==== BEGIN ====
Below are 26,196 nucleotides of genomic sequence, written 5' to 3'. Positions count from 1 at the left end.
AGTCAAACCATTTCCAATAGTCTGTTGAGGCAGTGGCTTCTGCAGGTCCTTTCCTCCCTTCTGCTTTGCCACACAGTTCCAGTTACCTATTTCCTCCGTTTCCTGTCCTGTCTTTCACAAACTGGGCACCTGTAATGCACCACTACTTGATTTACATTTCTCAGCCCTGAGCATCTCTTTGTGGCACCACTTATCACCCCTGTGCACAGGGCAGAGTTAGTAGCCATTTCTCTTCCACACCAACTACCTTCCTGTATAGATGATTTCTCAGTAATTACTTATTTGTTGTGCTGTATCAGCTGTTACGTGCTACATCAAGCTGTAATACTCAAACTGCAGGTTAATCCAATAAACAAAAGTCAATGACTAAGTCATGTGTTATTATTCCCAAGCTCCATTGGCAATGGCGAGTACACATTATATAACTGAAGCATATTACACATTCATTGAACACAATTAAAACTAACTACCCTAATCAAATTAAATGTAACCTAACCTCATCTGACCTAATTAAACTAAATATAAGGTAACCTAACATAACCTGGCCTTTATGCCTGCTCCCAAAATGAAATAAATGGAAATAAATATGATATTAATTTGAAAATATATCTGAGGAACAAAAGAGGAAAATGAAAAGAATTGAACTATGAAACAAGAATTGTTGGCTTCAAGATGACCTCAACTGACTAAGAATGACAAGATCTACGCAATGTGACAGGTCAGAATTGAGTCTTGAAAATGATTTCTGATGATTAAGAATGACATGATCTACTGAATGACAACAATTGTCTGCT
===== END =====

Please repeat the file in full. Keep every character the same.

Below are 26,196 nucleotides of genomic sequence, written 5' to 3'. Positions count from 1 at the left end.
AGTCAAACCATTTCCAATAGTCTGTTGAGGCAGTGGCTTCTGCAGGTCCTTTCCTCCCTTCTGCTTTGCCACACAGTTCCAGTTACCTATTTCCTCCGTTTCCTGTCCTGTCTTTCACAAACTGGGCACCTGTAATGCACCACTACTTGATTTACATTTCTCAGCCCTGAGCATCTCTTTGTGGCACCACTTATCACCCCTGTGCACAGGGCAGAGTTAGTAGCCATTTCTCTTCCACACCAACTACCTTCCTGTATAGATGATTTCTCAGTAATTACTTATTTGTTGTGCTGTATCAGCTGTTACGTGCTACATCAAGCTGTAATACTCAAACTGCAGGTTAATCCAATAAACAAAAGTCAATGACTAAGTCATGTGTTATTATTCCCAAGCTCCATTGGCAATGGCGAGTACACATTATATAACTGAAGCATATTACACATTCATTGAACACAATTAAAACTAACTACCCTAATCAAATTAAATGTAACCTAACCTCATCTGACCTAATTAAACTAAATATAAGGTAACCTAACATAACCTGGCCTTTATGCCTGCTCCCAAAATGAAATAAATGGAAATAAATATGATATTAATTTGAAAATATATCTGAGGAACAAAAGAGGAAAATGAAAAGAATTGAACTATGAAACAAGAATTGTTGGCTTCAAGATGACCTCAACTGACTAAGAATGACAAGATCTACGCAATGTGACAGGTCAGAATTGAGTCTTGAAAATGATTTCTGATGATTAAGAATGACATGATCTACTGAATGACAACAATTGTCTGCT